FIREARM ACTION GUIDE
Firearms are commonly classified by action type. The action of a firearm is made up of parts that load, unload, fire and eject the shotshell or cartridge. Actions are either single-shot or repeating. Single-shot firearms must be reloaded every time the firearm is fired. Repeating firearms have extra cartridges or shotshells ready in a magazine, cylinder or extra barrel. Below is a list of the common action types of firearms:
Bolt Action - Bolt action firearms operate like opening or closing a door bolt. The bolt solidly locks into the breech, making for an accurate and dependable shot.
To open the action, lift up the handle and pull to the rear.
If the firearm is loaded, the cartridge or shotshell will be ejected as you pull the bolt to the rear. Visually check both the open action and the magazine for extra cartridges or shotshells to make sure it is unloaded.
You can store bolt-action firearms safely by separately storing the bolt from the firearm.
Lever Action - Lever action has a large metal lever located behind the trigger. This handle usually forms the trigger guard as well.
To open the action, push the lever downward and forward which in-turn extracts the cartridge case from the chamber and ejects it. If a magazine holds extra cartridges, another will immediately become ready to load in the chamber.
Often it is difficult to tell if a lever-action firearm is loaded. To unload, push the lever downward and forward repeatedly until no more cartridges are ejected. To make sure a lever-action firearm is unloaded, visually check both the chamber and the magazine for additional cartridges.
Most models have an exposed hammer, which can be dangerous.
Use caution at all times and keep your hand away from the trigger while working the lever action.
Pump Action - Pump-action firearms are fast and smooth, allowing the shooter to re-cock the firearm without taking his or her eye off the target. The pump action is also referred to as slide action or trombone action.
To open the action, slide the forestock to the rear, extracting the cartridge or the shotshell from the chamber and eject it. Sliding the forestock toward the muzzle closes the action and readies another cartridge or shell for loading.
A pump-action firearm only opens after it is fired or if a release lever is pressed and the forestock is pulled to the rear.
To make sure it is unloaded, you must visually check both the chamber and the magazine for cartridges or shotshells.
Semi-Automatic (Autoloading) Action - As each shot is manually fired, the case of the cartridge or shotshell is ejected automatically and the chamber is automatically reloaded.
To open the action, you must pull back the bolt's operating handle (rifle or shotgun) or the slide (pistol). Most semi-automatics, when the bolt or slide is pulled back will lock in the open position if the magazine is empty. If the firearm does not lock open, it means that a cartridge or shotshell from the magazine has gone into the chamber, ready to fire. A few semi-automatics do not lock open and must be held open to check the chamber.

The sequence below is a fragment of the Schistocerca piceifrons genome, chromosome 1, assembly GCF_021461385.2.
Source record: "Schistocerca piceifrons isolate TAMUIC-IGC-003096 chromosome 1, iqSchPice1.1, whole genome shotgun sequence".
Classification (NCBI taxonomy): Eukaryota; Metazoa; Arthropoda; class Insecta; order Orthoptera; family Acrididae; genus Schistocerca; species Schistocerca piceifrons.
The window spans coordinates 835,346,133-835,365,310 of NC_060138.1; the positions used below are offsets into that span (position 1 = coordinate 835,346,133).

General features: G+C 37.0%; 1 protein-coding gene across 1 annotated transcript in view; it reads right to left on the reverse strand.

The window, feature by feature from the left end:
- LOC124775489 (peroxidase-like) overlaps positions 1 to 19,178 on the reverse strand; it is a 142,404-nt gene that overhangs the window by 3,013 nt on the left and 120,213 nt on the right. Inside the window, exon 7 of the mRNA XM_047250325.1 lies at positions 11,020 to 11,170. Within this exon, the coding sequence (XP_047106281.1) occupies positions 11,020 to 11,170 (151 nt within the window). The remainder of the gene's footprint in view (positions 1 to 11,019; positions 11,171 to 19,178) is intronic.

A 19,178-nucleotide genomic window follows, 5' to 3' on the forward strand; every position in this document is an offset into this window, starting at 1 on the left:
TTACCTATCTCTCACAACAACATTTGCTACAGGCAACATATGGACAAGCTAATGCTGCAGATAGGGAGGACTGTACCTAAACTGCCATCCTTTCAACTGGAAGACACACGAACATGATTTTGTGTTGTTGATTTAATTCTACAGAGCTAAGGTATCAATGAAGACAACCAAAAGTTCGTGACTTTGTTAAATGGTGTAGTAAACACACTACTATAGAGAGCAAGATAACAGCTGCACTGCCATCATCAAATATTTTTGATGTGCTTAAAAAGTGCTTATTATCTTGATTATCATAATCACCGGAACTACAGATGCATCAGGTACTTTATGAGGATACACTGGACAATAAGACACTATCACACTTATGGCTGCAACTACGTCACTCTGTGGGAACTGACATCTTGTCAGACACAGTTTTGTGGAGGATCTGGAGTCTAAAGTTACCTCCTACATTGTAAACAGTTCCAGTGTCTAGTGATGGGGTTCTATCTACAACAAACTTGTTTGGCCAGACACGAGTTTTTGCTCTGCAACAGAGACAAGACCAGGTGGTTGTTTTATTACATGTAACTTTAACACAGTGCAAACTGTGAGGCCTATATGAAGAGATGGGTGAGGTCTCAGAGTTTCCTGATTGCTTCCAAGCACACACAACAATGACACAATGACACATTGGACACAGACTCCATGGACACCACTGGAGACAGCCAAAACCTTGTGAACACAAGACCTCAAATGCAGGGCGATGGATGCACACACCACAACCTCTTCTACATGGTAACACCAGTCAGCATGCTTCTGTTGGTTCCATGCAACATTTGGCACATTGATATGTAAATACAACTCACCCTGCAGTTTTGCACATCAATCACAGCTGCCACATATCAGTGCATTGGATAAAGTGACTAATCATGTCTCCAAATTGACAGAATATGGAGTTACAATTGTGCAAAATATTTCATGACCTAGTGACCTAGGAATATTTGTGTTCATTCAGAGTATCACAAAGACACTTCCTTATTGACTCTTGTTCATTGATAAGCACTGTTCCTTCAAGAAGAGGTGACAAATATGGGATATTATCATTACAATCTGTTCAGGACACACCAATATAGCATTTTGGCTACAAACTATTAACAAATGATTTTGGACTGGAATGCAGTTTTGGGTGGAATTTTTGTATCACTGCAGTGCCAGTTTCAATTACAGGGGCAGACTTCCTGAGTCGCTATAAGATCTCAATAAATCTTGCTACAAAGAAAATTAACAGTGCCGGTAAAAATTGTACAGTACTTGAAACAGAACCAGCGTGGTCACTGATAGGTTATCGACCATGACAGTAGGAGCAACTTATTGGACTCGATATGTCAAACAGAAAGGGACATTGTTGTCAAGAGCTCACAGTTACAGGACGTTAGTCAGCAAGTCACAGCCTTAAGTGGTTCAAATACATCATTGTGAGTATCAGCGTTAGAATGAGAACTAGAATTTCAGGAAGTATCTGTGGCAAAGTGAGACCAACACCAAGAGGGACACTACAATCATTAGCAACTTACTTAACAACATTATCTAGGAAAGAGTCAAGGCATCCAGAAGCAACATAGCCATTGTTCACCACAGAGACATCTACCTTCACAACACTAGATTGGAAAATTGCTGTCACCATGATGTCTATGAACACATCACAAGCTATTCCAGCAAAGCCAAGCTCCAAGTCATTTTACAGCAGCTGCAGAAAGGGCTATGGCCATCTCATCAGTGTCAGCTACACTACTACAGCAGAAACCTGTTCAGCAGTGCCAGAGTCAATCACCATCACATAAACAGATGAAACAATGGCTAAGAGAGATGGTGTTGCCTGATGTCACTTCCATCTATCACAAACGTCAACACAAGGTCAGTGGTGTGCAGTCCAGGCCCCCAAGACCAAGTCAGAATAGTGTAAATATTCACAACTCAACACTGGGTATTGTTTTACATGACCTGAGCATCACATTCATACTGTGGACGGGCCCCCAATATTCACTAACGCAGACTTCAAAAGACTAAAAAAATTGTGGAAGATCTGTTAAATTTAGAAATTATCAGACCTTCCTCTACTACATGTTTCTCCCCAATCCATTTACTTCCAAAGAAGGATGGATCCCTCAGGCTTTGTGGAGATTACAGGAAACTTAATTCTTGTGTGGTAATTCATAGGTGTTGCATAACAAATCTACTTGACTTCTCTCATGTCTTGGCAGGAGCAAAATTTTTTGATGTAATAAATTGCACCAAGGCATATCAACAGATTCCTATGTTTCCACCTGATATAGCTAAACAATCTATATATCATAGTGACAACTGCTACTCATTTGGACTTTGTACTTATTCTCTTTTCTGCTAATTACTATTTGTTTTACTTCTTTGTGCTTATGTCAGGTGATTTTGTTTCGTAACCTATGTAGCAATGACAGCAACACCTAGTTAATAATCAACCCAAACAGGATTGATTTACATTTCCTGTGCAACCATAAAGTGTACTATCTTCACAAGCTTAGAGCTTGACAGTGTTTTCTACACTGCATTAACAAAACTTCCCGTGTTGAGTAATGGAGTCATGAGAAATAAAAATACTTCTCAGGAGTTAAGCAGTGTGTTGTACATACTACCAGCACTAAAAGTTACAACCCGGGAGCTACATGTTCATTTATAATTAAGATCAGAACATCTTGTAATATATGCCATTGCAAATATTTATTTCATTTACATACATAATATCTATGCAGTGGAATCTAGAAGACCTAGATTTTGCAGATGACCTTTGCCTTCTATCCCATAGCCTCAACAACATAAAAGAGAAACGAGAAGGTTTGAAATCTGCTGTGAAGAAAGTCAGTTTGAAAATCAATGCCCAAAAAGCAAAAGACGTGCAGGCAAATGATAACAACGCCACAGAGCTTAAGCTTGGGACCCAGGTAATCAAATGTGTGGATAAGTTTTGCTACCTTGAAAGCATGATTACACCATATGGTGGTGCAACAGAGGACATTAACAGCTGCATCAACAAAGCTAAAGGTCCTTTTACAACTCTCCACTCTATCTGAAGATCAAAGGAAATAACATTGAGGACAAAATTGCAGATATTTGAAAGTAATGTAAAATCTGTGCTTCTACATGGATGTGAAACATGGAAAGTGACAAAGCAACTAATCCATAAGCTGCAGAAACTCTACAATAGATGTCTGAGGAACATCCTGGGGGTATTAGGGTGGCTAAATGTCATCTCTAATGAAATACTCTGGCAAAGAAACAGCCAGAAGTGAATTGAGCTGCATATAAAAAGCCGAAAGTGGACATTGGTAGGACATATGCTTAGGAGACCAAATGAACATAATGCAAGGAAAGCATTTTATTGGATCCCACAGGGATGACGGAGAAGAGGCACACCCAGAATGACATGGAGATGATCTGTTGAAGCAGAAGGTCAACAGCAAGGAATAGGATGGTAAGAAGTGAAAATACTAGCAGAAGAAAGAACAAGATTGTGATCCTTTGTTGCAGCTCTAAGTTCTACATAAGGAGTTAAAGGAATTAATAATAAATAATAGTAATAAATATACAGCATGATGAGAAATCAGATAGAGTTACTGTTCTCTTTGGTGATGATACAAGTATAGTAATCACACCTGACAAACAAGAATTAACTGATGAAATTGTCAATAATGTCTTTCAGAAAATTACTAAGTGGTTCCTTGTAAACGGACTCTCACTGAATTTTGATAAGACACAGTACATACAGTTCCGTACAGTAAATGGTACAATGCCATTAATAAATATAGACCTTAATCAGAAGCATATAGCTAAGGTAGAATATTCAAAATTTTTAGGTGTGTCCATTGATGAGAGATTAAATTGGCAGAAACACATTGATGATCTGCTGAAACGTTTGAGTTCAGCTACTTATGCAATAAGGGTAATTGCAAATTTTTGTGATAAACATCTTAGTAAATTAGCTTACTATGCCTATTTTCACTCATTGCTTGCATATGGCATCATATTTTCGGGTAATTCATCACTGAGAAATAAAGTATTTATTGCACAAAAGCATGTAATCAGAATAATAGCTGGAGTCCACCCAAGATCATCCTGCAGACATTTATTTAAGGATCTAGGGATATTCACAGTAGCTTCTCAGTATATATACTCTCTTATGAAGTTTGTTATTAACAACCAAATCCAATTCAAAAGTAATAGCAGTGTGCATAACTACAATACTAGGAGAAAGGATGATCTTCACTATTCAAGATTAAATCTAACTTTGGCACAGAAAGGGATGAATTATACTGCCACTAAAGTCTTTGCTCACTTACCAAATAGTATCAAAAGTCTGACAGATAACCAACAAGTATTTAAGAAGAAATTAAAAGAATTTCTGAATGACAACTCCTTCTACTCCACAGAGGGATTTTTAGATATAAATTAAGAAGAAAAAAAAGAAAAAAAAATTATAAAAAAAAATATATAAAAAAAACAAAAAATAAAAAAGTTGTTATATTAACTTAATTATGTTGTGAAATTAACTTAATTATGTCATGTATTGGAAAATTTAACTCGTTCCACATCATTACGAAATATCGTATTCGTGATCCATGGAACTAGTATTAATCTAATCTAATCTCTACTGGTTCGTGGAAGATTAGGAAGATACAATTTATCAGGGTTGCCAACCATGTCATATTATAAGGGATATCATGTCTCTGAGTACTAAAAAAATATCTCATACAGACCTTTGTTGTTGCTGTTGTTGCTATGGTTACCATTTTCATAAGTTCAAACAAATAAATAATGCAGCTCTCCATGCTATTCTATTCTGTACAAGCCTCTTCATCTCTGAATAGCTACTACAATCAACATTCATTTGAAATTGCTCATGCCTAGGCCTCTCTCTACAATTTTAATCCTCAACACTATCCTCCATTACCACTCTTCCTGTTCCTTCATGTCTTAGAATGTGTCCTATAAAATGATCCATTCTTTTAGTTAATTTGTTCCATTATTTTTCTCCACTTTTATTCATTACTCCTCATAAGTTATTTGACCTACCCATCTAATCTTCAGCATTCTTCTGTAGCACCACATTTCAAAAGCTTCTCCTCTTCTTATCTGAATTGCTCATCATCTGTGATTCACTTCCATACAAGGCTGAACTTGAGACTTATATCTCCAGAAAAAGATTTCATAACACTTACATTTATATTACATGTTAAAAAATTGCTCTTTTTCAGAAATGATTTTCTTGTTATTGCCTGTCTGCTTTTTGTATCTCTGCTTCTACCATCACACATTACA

Unloading requires you to first remove the magazine and lock the action open. Then make sure it is unloaded by visually observing the chamber for an additional shell or cartridge.
When closing the action for loading, pull back to unlock the bolt or slide then let go, allowing it to fly forward on its own. Do not guide it forward with your hand as it may cause the slide not to seat properly.
On a semi-automatic, the trigger must be pulled each time a shot is fired. This makes the semi-automatic different from the fully automatic firearm, which continuously fires as long as the trigger is held down. (Fully automatic firearms may not be used for hunting or sport shooting.)
Break (Hinge) Action - The break-action firearm operates on the same principle as a door hinge. Simple to load and unload, hinge action firearms are often hunter's first choice.
To open the action, point the barrel(s) at the ground. A release is pressed, and the stocks drop downward. This allows for the cartridges or shotshells to eject or be removed manually if loaded.
Hinge-action firearms have a separate barrel for each shot rather than a magazine. Most models have one or two barrels, as well as some may contain up to four barrels.
Some models have exposed hammers, which can be rather dangerous.
Revolver - Obtaining its name from a revolving cylinder containing a number of cartridge chambers. One chamber lines up with the barrel at a time as the firearm is fired. Revolving cylinders may rotate either clockwise or counterclockwise, per the manufacturer. This type of action usually is found on handguns, but may also be found on older rifles as well. Revolving actions are commonly referred to as either "Single Action" or "Double Action".
Single Action - Will only fire after the hammer has manually been cocked.
Double Action - Pulling the trigger both cocks and releases the hammer. A double action revolver typically also can be hammer cocked like a single action revolver.